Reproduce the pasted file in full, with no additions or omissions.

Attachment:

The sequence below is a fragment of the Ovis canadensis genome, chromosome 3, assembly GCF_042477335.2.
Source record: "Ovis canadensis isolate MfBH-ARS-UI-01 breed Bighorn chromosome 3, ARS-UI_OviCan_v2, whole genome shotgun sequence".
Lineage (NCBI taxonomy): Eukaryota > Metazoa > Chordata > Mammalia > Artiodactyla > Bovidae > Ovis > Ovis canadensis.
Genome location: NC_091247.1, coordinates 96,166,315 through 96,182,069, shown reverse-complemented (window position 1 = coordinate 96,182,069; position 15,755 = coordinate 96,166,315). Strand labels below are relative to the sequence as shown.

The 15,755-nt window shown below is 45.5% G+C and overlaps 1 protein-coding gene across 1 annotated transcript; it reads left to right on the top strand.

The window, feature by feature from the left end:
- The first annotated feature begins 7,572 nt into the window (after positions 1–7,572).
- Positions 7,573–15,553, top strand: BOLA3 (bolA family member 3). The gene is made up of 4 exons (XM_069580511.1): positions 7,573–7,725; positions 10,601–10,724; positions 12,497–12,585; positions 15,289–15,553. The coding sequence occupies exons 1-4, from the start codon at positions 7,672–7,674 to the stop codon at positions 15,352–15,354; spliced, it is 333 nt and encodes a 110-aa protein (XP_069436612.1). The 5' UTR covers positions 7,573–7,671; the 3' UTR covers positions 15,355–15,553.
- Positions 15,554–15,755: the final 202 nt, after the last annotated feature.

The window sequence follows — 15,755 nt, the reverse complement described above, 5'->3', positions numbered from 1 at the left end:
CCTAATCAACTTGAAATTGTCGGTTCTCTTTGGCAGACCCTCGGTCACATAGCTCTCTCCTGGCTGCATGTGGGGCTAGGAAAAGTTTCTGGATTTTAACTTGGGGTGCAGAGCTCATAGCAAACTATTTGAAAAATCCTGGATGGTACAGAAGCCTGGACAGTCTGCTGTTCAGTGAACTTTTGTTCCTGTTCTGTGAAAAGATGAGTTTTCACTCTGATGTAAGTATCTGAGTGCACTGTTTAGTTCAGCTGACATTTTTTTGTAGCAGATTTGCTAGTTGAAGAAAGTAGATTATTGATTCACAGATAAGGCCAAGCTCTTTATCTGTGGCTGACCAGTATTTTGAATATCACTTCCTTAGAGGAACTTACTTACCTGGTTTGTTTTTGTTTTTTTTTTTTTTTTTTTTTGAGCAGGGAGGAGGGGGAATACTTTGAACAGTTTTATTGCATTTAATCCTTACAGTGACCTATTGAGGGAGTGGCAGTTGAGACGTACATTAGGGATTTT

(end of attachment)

The sequence below is a fragment of the Ovis canadensis genome, chromosome 3, assembly GCF_042477335.2.
Source record: "Ovis canadensis isolate MfBH-ARS-UI-01 breed Bighorn chromosome 3, ARS-UI_OviCan_v2, whole genome shotgun sequence".
Lineage (NCBI taxonomy): Eukaryota > Metazoa > Chordata > Mammalia > Artiodactyla > Bovidae > Ovis > Ovis canadensis.
Genome location: NC_091247.1, coordinates 96,166,315 through 96,182,069, shown reverse-complemented (window position 1 = coordinate 96,182,069; position 15,755 = coordinate 96,166,315). Strand labels below are relative to the sequence as shown.

The 15,755-nt window shown below is 45.5% G+C and overlaps 1 protein-coding gene across 1 annotated transcript; it reads left to right on the top strand.

The window, feature by feature from the left end:
- The first annotated feature begins 7,572 nt into the window (after positions 1–7,572).
- Positions 7,573–15,553, top strand: BOLA3 (bolA family member 3). The gene is made up of 4 exons (XM_069580511.1): positions 7,573–7,725; positions 10,601–10,724; positions 12,497–12,585; positions 15,289–15,553. The coding sequence occupies exons 1-4, from the start codon at positions 7,672–7,674 to the stop codon at positions 15,352–15,354; spliced, it is 333 nt and encodes a 110-aa protein (XP_069436612.1). The 5' UTR covers positions 7,573–7,671; the 3' UTR covers positions 15,355–15,553.
- Positions 15,554–15,755: the final 202 nt, after the last annotated feature.

The window sequence follows — 15,755 nt, the reverse complement described above, 5'->3', positions numbered from 1 at the left end:
CCTAATCAACTTGAAATTGTCGGTTCTCTTTGGCAGACCCTCGGTCACATAGCTCTCTCCTGGCTGCATGTGGGGCTAGGAAAAGTTTCTGGATTTTAACTTGGGGTGCAGAGCTCATAGCAAACTATTTGAAAAATCCTGGATGGTACAGAAGCCTGGACAGTCTGCTGTTCAGTGAACTTTTGTTCCTGTTCTGTGAAAAGATGAGTTTTCACTCTGATGTAAGTATCTGAGTGCACTGTTTAGTTCAGCTGACATTTTTTTGTAGCAGATTTGCTAGTTGAAGAAAGTAGATTATTGATTCACAGATAAGGCCAAGCTCTTTATCTGTGGCTGACCAGTATTTTGAATATCACTTCCTTAGAGGAACTTACTTACCTGGTTTGTTTTTGTTTTTTTTTTTTTTTTTTTTTGAGCAGGGAGGAGGGGGAATACTTTGAACAGTTTTATTGCATTTAATCCTTACAGTGACCTATTGAGGGAGTGGCAGTTGAGACGTACATTAGGGATTTT